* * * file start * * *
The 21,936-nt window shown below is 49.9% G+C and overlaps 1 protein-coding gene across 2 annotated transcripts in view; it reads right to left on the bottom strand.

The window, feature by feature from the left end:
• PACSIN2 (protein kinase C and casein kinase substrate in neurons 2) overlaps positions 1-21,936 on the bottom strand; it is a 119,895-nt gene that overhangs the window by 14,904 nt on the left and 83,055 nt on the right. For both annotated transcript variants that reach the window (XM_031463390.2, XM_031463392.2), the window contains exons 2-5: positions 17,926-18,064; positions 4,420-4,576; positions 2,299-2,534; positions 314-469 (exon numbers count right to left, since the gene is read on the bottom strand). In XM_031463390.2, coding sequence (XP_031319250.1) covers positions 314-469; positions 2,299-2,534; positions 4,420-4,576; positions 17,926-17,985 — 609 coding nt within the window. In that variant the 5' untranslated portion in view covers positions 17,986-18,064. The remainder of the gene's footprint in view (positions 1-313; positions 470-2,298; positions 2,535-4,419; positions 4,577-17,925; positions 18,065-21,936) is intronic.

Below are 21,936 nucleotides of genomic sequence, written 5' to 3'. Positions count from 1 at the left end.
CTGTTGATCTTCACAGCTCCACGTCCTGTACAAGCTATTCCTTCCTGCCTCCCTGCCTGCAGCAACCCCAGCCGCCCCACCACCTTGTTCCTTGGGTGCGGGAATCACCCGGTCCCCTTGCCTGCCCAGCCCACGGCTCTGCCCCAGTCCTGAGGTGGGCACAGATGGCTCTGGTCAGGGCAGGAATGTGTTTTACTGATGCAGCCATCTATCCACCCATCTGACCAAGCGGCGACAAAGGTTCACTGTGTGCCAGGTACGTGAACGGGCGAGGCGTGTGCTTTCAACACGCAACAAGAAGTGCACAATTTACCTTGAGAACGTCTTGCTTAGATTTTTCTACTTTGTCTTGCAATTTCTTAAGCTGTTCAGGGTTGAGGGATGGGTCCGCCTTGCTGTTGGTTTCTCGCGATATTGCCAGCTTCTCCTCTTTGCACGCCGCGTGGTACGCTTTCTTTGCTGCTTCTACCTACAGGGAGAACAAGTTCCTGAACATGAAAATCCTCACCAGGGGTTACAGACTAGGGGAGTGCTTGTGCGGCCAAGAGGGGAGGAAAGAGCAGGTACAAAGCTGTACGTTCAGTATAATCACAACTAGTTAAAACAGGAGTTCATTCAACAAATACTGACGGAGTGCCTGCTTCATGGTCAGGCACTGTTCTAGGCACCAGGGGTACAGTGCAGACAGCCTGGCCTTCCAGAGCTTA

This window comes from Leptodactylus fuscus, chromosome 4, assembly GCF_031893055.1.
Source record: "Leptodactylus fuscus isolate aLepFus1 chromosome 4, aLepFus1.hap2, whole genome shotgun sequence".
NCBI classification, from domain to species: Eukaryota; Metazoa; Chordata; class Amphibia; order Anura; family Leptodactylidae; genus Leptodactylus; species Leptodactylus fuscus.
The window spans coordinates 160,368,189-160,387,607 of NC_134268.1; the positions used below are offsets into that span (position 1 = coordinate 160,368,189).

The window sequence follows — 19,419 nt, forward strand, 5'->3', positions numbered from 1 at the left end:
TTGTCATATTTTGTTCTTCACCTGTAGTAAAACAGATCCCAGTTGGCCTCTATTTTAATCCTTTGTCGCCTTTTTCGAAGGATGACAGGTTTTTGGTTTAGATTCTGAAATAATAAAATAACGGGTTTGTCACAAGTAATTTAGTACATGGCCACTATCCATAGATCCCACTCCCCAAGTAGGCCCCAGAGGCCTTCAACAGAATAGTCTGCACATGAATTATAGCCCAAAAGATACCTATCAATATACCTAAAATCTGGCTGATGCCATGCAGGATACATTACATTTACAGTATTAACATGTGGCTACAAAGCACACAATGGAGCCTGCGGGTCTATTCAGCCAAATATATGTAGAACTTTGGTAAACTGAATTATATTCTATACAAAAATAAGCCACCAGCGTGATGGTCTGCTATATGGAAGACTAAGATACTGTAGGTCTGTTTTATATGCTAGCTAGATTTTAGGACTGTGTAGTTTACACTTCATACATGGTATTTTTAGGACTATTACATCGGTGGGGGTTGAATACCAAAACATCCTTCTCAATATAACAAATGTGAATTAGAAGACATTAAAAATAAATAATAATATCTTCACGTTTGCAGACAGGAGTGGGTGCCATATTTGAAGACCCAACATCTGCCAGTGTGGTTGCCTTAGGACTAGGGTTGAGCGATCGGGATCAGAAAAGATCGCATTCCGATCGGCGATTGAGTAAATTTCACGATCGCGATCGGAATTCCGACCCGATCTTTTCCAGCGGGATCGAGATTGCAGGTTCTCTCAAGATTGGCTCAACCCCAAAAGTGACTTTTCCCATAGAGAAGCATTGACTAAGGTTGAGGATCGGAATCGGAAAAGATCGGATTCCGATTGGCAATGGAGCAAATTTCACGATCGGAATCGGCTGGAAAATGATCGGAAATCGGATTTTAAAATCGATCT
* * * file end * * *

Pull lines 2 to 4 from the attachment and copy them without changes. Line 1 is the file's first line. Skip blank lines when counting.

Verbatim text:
The window, feature by feature from the left end:
• PACSIN2 (protein kinase C and casein kinase substrate in neurons 2) overlaps positions 1-21,936 on the bottom strand; it is a 119,895-nt gene that overhangs the window by 14,904 nt on the left and 83,055 nt on the right. For both annotated transcript variants that reach the window (XM_031463390.2, XM_031463392.2), the window contains exons 2-5: positions 17,926-18,064; positions 4,420-4,576; positions 2,299-2,534; positions 314-469 (exon numbers count right to left, since the gene is read on the bottom strand). In XM_031463390.2, coding sequence (XP_031319250.1) covers positions 314-469; positions 2,299-2,534; positions 4,420-4,576; positions 17,926-17,985 — 609 coding nt within the window. In that variant the 5' untranslated portion in view covers positions 17,986-18,064. The remainder of the gene's footprint in view (positions 1-313; positions 470-2,298; positions 2,535-4,419; positions 4,577-17,925; positions 18,065-21,936) is intronic.

Below are 21,936 nucleotides of genomic sequence, written 5' to 3'. Positions count from 1 at the left end.